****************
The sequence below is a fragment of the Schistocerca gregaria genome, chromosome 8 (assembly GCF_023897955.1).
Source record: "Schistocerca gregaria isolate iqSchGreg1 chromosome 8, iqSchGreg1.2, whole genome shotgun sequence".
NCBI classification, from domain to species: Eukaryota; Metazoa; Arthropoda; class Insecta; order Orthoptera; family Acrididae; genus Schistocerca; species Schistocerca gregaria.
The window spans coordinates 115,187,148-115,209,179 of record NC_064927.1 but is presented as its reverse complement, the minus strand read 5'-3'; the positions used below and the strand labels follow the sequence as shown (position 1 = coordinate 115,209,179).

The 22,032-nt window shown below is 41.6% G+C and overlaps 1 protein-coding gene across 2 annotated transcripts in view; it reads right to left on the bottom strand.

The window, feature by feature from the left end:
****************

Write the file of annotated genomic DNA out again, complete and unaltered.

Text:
The sequence below is a fragment of the Schistocerca gregaria genome, chromosome 8 (assembly GCF_023897955.1).
Source record: "Schistocerca gregaria isolate iqSchGreg1 chromosome 8, iqSchGreg1.2, whole genome shotgun sequence".
NCBI classification, from domain to species: Eukaryota; Metazoa; Arthropoda; class Insecta; order Orthoptera; family Acrididae; genus Schistocerca; species Schistocerca gregaria.
The window spans coordinates 115,187,148-115,209,179 of record NC_064927.1 but is presented as its reverse complement, the minus strand read 5'-3'; the positions used below and the strand labels follow the sequence as shown (position 1 = coordinate 115,209,179).

The 22,032-nt window shown below is 41.6% G+C and overlaps 1 protein-coding gene across 2 annotated transcripts in view; it reads right to left on the bottom strand.

The window, feature by feature from the left end: